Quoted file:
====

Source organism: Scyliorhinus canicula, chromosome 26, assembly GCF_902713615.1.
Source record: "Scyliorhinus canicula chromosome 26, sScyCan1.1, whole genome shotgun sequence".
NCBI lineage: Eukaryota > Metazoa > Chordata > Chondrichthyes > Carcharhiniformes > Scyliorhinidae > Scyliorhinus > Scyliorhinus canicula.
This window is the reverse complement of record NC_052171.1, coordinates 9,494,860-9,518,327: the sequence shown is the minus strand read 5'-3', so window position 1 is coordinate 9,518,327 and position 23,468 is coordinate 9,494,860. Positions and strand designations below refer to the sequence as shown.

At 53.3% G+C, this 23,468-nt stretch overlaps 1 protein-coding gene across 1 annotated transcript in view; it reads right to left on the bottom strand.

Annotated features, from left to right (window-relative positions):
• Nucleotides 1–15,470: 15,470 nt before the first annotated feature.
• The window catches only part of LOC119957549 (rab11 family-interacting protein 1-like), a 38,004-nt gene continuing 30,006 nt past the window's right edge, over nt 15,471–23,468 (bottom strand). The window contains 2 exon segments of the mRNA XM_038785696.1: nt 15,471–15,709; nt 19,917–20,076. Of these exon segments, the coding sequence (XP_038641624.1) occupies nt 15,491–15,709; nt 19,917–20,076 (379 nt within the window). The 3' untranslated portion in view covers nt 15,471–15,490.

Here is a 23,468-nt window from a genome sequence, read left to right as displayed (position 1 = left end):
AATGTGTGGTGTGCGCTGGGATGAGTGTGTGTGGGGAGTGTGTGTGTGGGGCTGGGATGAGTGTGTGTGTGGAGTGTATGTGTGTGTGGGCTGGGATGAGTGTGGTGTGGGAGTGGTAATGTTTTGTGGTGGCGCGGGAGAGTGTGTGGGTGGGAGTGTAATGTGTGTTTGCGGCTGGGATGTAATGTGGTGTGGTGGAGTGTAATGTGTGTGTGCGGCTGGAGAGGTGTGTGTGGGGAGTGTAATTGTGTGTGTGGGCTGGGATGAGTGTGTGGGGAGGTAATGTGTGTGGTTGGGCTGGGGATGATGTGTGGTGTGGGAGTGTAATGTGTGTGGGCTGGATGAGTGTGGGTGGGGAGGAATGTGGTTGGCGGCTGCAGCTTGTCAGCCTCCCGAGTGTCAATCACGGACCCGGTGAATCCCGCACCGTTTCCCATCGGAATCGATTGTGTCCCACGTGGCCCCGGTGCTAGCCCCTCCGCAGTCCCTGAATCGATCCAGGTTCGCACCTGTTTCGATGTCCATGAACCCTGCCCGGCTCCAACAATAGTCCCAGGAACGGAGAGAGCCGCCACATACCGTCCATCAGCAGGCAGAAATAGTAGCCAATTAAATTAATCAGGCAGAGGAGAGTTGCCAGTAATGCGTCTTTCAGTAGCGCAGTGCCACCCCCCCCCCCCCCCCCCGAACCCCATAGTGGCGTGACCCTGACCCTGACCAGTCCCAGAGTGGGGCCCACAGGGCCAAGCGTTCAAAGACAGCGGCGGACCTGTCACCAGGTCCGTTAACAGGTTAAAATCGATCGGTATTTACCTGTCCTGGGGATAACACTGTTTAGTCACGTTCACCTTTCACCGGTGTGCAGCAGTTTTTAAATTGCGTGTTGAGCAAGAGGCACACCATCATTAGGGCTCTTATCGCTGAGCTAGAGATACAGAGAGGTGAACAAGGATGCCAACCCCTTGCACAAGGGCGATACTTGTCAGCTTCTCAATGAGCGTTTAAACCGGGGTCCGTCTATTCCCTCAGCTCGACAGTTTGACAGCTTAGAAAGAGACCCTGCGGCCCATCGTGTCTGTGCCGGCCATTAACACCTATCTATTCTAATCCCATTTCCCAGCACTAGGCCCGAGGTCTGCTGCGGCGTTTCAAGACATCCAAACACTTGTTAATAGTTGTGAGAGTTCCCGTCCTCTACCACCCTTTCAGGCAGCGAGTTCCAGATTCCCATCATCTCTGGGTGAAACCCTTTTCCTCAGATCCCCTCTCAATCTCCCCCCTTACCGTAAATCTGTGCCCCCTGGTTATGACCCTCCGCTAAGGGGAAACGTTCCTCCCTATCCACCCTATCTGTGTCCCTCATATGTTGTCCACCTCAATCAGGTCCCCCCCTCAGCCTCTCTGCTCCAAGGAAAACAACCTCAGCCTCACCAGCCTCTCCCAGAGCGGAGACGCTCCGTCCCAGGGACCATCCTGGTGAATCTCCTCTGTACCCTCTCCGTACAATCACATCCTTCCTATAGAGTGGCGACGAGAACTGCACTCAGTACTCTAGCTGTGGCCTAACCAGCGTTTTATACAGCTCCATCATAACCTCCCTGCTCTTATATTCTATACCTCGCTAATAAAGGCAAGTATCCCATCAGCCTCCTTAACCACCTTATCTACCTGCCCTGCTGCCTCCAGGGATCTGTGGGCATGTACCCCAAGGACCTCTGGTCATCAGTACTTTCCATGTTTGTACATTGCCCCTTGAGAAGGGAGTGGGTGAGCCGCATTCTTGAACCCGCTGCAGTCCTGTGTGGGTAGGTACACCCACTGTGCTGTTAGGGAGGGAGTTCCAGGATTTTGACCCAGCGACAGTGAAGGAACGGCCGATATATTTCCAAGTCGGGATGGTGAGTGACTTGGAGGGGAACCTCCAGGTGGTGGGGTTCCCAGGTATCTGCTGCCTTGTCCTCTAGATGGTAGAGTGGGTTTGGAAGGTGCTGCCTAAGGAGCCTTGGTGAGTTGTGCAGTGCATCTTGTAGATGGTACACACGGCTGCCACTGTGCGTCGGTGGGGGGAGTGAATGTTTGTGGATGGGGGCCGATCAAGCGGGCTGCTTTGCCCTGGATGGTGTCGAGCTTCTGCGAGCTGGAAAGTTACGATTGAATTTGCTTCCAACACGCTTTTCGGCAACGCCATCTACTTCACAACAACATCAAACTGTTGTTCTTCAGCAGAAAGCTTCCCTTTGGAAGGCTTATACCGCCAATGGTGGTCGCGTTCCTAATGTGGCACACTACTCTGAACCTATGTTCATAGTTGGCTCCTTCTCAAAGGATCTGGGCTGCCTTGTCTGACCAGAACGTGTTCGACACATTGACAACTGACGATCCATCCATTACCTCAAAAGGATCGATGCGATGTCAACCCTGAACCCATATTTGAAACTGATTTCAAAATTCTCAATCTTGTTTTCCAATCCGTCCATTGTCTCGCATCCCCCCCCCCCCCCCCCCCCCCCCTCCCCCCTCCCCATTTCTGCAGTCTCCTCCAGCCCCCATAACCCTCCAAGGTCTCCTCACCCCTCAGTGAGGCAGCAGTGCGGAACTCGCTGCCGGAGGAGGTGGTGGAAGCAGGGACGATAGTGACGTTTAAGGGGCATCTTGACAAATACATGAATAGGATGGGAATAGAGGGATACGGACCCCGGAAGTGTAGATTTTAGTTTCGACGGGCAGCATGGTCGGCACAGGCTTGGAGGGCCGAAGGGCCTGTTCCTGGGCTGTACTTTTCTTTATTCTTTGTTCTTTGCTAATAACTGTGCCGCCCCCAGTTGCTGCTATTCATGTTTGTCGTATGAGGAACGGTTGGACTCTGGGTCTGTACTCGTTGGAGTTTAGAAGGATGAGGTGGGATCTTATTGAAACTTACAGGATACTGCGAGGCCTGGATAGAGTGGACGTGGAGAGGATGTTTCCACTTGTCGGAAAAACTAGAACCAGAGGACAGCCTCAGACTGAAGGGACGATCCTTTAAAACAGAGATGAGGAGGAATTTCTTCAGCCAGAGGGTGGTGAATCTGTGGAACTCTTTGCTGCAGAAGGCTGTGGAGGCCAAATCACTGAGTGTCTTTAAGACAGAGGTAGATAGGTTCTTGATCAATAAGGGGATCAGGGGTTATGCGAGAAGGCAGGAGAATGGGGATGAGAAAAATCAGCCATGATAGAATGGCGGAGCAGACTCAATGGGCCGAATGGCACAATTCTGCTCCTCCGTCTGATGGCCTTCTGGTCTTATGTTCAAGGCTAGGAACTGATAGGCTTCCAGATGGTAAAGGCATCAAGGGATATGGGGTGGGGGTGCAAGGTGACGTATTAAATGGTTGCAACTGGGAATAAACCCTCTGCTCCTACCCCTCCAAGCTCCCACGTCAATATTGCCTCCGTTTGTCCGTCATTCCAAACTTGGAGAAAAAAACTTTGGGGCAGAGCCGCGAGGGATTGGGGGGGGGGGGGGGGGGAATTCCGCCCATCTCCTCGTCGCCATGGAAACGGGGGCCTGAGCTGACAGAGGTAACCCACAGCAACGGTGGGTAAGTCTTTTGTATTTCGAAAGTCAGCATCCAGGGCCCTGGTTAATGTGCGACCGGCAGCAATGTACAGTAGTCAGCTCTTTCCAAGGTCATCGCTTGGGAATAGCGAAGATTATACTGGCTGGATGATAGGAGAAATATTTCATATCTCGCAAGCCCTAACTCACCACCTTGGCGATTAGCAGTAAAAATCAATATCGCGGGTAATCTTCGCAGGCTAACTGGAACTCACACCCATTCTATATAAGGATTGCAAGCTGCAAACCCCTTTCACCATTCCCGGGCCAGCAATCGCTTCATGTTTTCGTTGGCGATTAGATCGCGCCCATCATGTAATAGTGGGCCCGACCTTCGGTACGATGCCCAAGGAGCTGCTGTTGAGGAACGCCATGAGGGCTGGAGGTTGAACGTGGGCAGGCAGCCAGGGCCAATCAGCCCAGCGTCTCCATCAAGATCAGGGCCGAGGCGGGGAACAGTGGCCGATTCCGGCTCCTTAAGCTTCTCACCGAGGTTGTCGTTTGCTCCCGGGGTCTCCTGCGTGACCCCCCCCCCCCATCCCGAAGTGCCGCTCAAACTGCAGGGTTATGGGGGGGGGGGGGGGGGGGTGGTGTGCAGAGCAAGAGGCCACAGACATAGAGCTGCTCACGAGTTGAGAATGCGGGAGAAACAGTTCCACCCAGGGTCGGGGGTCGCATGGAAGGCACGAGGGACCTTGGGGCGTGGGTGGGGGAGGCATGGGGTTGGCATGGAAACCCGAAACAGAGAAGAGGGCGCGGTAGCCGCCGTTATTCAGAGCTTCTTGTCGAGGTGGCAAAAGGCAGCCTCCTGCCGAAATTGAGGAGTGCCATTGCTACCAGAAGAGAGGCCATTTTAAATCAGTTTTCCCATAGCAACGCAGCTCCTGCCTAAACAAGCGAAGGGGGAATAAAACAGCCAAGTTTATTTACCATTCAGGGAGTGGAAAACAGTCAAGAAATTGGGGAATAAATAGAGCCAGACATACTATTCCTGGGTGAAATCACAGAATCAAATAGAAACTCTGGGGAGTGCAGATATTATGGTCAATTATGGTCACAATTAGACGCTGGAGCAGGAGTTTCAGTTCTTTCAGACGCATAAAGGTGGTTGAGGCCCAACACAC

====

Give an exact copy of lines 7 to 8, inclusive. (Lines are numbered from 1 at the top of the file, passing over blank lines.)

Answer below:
• Nucleotides 1–15,470: 15,470 nt before the first annotated feature.
• The window catches only part of LOC119957549 (rab11 family-interacting protein 1-like), a 38,004-nt gene continuing 30,006 nt past the window's right edge, over nt 15,471–23,468 (bottom strand). The window contains 2 exon segments of the mRNA XM_038785696.1: nt 15,471–15,709; nt 19,917–20,076. Of these exon segments, the coding sequence (XP_038641624.1) occupies nt 15,491–15,709; nt 19,917–20,076 (379 nt within the window). The 3' untranslated portion in view covers nt 15,471–15,490.